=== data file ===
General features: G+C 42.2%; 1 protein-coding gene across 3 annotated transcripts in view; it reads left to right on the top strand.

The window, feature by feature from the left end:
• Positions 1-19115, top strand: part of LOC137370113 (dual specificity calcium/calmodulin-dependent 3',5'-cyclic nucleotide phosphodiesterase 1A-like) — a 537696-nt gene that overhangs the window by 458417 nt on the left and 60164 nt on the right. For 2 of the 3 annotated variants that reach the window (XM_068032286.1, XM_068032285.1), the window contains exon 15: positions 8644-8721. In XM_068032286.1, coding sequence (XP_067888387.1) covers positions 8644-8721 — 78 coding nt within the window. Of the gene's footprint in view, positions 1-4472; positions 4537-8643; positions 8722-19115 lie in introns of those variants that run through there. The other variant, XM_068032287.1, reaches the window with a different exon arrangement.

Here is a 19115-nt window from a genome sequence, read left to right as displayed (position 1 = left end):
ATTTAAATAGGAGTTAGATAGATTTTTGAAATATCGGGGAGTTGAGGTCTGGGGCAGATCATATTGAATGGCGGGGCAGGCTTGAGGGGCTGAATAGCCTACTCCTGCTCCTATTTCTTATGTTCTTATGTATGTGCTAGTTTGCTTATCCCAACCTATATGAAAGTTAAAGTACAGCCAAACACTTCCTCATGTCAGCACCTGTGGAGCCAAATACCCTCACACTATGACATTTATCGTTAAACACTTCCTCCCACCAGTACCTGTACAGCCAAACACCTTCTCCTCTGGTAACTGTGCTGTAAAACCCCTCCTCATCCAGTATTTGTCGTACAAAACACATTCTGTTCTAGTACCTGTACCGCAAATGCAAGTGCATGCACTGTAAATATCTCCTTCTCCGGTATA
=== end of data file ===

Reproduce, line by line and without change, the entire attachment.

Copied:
General features: G+C 42.2%; 1 protein-coding gene across 3 annotated transcripts in view; it reads left to right on the top strand.

The window, feature by feature from the left end:
• Positions 1-19115, top strand: part of LOC137370113 (dual specificity calcium/calmodulin-dependent 3',5'-cyclic nucleotide phosphodiesterase 1A-like) — a 537696-nt gene that overhangs the window by 458417 nt on the left and 60164 nt on the right. For 2 of the 3 annotated variants that reach the window (XM_068032286.1, XM_068032285.1), the window contains exon 15: positions 8644-8721. In XM_068032286.1, coding sequence (XP_067888387.1) covers positions 8644-8721 — 78 coding nt within the window. Of the gene's footprint in view, positions 1-4472; positions 4537-8643; positions 8722-19115 lie in introns of those variants that run through there. The other variant, XM_068032287.1, reaches the window with a different exon arrangement.

Here is a 19115-nt window from a genome sequence, read left to right as displayed (position 1 = left end):
ATTTAAATAGGAGTTAGATAGATTTTTGAAATATCGGGGAGTTGAGGTCTGGGGCAGATCATATTGAATGGCGGGGCAGGCTTGAGGGGCTGAATAGCCTACTCCTGCTCCTATTTCTTATGTTCTTATGTATGTGCTAGTTTGCTTATCCCAACCTATATGAAAGTTAAAGTACAGCCAAACACTTCCTCATGTCAGCACCTGTGGAGCCAAATACCCTCACACTATGACATTTATCGTTAAACACTTCCTCCCACCAGTACCTGTACAGCCAAACACCTTCTCCTCTGGTAACTGTGCTGTAAAACCCCTCCTCATCCAGTATTTGTCGTACAAAACACATTCTGTTCTAGTACCTGTACCGCAAATGCAAGTGCATGCACTGTAAATATCTCCTTCTCCGGTATA